One year ago today, a team of Western University graduate students launched a high-altitude balloon (HAB) 20 km into space with the lofty goal of studying the Earth’s stratosphere to get a better sense of what microbial life could be living there. The launch was a success. The retrieval not so much. At least, such was the case until last week.
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2019/05/29/nearly-one-year- later-western-students- recover-prized-project-from- space/
Shortly after lift-off at 4 p.m. on May 29, 2018, the student-led team from Western’s Centre for Planetary Science and Exploration (CPSX) headed off from their launch site (River Place Park in Ayton, Ont.) towards Belwood Lake Conservation Area in Fergus, Ont., about 70 km away, where the balloon was planned to touch down.
They were chasing the balloon’s Global Positioning System (GPS) tracking system to recapture their prized project with its payload of facts, findings and footage. During descent, the signal was lost and with a snap of a finger, the project was presumed dead.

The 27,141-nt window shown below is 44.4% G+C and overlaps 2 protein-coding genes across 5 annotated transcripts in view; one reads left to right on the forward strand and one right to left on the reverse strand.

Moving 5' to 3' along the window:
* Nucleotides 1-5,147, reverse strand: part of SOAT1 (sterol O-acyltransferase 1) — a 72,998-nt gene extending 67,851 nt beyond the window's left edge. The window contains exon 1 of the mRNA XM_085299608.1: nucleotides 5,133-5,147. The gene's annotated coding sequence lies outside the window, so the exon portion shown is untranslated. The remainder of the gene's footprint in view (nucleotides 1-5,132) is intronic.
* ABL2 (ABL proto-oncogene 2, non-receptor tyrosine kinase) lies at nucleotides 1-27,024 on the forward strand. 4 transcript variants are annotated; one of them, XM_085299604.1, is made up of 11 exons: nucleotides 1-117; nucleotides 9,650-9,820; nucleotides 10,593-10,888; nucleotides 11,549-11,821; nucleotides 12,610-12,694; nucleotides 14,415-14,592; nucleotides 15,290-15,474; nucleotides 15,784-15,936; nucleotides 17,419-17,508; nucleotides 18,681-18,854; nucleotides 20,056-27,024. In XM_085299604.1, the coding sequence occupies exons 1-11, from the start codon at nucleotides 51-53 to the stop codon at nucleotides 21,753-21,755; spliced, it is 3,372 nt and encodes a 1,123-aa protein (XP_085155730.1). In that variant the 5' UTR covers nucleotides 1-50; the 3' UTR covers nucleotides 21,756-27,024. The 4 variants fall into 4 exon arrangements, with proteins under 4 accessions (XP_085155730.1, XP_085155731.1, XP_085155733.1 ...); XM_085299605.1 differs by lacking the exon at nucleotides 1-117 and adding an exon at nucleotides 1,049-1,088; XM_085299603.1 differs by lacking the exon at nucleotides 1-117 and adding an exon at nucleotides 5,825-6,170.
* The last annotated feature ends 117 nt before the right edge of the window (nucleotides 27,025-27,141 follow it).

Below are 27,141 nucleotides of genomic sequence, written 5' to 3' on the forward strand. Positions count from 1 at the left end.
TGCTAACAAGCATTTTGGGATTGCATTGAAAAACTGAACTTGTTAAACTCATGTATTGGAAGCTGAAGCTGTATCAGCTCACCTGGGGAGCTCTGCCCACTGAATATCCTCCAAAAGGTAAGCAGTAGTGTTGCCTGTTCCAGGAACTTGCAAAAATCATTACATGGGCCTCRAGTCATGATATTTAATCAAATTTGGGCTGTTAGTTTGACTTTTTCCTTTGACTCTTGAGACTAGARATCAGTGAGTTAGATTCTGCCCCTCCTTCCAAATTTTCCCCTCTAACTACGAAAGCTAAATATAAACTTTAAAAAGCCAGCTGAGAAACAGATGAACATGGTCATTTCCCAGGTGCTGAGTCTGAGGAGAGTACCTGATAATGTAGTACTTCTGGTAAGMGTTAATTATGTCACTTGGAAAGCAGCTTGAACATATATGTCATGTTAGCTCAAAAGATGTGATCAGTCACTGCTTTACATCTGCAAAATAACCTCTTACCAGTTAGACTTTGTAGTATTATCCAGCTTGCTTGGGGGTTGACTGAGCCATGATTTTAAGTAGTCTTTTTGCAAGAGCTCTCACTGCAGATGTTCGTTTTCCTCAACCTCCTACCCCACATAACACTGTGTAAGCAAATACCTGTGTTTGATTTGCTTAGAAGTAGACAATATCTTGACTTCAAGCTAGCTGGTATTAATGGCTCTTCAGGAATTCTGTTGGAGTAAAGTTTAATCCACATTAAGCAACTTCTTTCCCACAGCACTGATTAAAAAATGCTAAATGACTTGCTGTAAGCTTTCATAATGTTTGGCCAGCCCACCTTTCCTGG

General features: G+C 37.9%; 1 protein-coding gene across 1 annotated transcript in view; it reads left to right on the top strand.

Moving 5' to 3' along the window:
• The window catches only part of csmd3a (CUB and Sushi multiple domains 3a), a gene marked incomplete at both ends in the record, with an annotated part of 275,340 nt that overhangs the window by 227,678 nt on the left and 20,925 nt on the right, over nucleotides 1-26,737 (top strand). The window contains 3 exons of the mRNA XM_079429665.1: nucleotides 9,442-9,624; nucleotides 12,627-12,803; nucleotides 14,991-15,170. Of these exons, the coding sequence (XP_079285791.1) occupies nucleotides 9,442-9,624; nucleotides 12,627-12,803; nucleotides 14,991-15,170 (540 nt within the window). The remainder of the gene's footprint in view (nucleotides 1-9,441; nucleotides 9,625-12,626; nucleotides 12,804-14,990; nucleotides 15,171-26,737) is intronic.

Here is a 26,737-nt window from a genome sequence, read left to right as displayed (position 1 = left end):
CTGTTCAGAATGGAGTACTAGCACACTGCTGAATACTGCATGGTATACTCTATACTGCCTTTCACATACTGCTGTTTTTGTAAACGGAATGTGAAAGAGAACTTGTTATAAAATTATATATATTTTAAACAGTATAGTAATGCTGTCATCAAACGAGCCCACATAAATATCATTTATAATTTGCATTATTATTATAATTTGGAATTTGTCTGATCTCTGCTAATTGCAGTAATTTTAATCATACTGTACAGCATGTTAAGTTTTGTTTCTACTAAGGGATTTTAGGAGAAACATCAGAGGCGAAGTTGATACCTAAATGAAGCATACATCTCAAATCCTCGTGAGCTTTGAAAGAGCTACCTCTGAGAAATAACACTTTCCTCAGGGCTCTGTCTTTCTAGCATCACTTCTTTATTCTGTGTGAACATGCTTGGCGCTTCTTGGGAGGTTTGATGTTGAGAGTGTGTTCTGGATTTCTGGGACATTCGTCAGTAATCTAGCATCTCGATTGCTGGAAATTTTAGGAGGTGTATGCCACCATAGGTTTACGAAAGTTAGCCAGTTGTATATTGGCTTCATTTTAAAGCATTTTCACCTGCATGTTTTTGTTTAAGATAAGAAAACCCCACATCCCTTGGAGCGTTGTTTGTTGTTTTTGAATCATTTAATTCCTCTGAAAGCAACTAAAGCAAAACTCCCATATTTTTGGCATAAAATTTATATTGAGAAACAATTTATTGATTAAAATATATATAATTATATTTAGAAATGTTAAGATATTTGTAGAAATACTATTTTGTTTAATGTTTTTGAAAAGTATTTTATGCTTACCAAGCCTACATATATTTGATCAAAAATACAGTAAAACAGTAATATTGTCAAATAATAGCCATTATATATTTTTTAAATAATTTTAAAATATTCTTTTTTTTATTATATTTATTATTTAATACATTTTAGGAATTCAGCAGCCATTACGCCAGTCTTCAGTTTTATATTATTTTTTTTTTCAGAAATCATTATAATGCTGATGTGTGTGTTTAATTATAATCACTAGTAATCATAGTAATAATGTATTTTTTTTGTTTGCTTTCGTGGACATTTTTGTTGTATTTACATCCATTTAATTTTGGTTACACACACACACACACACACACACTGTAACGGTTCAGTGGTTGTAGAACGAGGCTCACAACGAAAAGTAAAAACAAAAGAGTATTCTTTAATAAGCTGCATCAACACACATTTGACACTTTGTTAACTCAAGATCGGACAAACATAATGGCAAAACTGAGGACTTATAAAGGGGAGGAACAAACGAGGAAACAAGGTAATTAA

For weeks, the students searched the potential crash area for the HAB with great assistance from members of the London Amateur Radio Club, like Doug Elliot, Dave McCarter and Tom Pillon, but to no avail.
Out of the blue last week, Elliot received a call from a farmer, who found a ‘strange’ orange box (the payload) attached to a deflated balloon in his field complete with invaluable contact information. The HAB was recovered approximately five (5) km from the projected path and the student scientists were elated.
The HAB initiative team, which includes Matthew Svensson and Liam Innis from the Department of Earth Sciences, Alexis Pascual from the Department of Electrical and Computer Engineering, Mohammed Chamma from the Department of Physics & Astronomy, and Paul Salvatore from the Department of Computer Science, are still evaluating data from the mission but have confirmed that the tools packed within the payload successfully measured radiation, carbon dioxide, ozone and ultraviolet (UV) radiation in the stratosphere, as well as captured some extraordinary video footage.
“I’m incredibly excited about this discovery,” says CPSX Director Gordon Osinski. “This kind of interdisciplinary and problem-based research is the way of the future and it’s been amazing to watch this group of students learn and grow throughout this process.”
The students are now planning their next launch, in collaboration with the Students for the Exploration and Development of Space (SEDS)-Canada and the Canadian Space Agency (CSA), to sample microbial aerosols with a much larger stratospheric balloon. The launch is scheduled for August in Timmins, Ont.